I am by no means a master gardener nor am I very experienced in keeping bees. When I was a teenager, I kept honey bees because my grandfather was a beekeeper and told me that honey bees were the best pollinators around. However, my research on the internet and my discussions with other gardeners have shown me how wrong that statement is. I am a gardener growing lots of fruit and a small vegetable garden. Recently, I added a small orchard to my yard. I have apricot, Asian pears, plums, jujubes, peaches, cherries, paw paws, raspberries, blackberries, figs, blueberries, huckleberries, strawberries and kiwis. My vegetable garden includes eggplants, melons, tomatoes, potatoes, peppers, squash, and pole beans and all need bees (except the paw paw trees). So you can see I have an interest in pollinating all of the above, otherwise my garden would be adversely affected. Since honey bees are a social bee, they communicate with each other about where to find the sources of pollen, nectar and water. Therefore the first blooms to open get their first attention. If you watch closely, the bees will exit from the hive, a quick swipe of their antennas by their front legs and away they go straight to the blooms that opened first during the season. Bees become fixated, when a nectar source opens the bees concentrate on that source, becoming fixed on that and little else until those blooms are done. If your blossoms open a few days after your neighbor’s blossoms, by the time your neighbor’s blossoms have finished, your blossoms are half over, and old blossoms do not pollinate well, if at all.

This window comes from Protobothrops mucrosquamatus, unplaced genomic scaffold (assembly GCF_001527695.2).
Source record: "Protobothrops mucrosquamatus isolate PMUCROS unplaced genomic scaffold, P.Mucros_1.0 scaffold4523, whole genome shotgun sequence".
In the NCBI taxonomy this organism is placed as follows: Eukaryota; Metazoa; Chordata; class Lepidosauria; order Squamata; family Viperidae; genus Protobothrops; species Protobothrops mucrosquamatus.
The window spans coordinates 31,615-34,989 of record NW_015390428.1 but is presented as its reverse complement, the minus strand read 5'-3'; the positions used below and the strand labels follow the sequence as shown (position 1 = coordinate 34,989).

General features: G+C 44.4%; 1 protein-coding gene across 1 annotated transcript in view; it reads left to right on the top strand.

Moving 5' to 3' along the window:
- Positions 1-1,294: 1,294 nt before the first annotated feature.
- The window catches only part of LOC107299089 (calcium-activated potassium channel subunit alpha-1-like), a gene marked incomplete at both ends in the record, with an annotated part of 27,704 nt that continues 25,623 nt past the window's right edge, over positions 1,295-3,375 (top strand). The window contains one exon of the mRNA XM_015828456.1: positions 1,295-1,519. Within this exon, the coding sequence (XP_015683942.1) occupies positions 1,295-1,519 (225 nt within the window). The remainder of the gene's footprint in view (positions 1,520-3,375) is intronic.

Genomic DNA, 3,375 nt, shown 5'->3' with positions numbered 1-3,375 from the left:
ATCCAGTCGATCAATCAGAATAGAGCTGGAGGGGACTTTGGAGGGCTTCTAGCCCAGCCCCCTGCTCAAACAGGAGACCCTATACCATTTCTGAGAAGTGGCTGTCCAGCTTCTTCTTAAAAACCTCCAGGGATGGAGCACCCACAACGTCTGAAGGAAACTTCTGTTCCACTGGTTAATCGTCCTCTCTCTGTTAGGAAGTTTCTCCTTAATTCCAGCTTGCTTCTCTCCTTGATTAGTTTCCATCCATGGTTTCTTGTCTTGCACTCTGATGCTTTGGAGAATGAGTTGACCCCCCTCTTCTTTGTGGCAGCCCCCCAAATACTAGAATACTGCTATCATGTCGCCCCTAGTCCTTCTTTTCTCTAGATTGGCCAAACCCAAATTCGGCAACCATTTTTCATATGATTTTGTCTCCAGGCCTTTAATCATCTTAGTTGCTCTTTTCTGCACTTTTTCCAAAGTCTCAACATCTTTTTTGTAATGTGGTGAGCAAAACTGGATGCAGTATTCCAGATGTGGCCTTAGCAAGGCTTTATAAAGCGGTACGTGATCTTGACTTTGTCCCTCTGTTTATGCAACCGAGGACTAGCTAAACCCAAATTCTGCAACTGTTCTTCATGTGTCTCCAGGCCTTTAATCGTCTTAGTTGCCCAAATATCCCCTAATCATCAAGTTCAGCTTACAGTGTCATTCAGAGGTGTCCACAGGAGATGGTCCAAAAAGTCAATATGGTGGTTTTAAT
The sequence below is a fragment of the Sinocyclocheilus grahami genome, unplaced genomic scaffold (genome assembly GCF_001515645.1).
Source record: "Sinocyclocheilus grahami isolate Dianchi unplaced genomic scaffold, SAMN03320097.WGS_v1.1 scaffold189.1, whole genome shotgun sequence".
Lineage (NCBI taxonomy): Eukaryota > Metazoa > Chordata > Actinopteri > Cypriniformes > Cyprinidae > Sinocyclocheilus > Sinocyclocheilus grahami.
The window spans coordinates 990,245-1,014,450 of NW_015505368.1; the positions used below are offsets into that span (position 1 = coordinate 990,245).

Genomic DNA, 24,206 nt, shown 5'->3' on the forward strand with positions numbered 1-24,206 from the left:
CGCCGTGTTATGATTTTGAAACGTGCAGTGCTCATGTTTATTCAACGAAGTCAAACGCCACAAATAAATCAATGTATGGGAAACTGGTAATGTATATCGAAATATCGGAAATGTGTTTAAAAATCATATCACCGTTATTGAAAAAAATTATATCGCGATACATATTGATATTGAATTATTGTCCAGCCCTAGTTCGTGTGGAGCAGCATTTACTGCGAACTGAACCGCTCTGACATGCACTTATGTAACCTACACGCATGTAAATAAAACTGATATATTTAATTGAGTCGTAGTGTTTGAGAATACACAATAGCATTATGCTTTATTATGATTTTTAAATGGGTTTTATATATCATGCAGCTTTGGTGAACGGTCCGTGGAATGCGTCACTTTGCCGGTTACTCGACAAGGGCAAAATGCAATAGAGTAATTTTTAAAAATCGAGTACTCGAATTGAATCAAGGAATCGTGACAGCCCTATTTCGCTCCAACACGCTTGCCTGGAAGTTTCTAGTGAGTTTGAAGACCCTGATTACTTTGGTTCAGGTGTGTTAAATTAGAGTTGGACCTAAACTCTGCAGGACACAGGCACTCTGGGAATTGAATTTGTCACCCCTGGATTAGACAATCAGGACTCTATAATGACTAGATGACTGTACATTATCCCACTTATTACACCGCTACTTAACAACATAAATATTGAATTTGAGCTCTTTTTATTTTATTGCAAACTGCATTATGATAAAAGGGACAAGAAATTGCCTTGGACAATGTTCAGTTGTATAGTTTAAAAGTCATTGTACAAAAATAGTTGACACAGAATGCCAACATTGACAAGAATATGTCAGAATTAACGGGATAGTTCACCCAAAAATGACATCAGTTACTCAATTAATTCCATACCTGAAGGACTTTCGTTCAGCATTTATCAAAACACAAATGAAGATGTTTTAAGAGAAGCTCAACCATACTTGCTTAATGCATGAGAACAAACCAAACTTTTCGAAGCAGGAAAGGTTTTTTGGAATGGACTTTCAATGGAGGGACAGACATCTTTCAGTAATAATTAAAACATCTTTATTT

In addition, most spring days are cool and damp. A bee that flies in cool, damp and cloudy weather, which honey bees don't, is also needed. It is also important that the maintenance of the bees doesn't require a great deal of time. Since the blooming season if often short, the bees need to be able to work quickly and not get fixated on one nectar source. Mason bees are the ideal solution. Mason Bees only fly approximately 300 yards from its nest site, thus helping to ensure pollination of your blossoms, not your neighbor’s. Mason Bees (MB) are solitary and there are numerous strains. They do not need a nest site with thousands of worker support. While they do prefer others of the same strain around, mainly for mating purposes, the females do most of the work in provisioning the nest tube. The males are good pollinators in their own right, but their forage is for their own use, and not for their offspring. MBs nest in tubes, under natural conditions, mainly those left by burrowing insects. With the removal of mature trees there has been serious habitat loss, so MBs are in short supply and nest sites should be encouraged. These nest sites can be simple blocks of wood up to 6 inches deep, holes drilled approximately 5/16ths inch in diameter. The females will first close off the back of the nest tube with mud, hence the name Mason bees. On the bottom plug she will use pollen as the feed plus a small amount of nectar, and lay an egg. This section is then sealed with a mud plug, then immediately, she will start on a second nursery cell and so on till she gets towards the front of the tube at which time she will lay unfertilized eggs, creating males. Under good conditions MB females will lay at least 3 females and 2 males per tube, after which she will seal the end and move to a second nesting tube.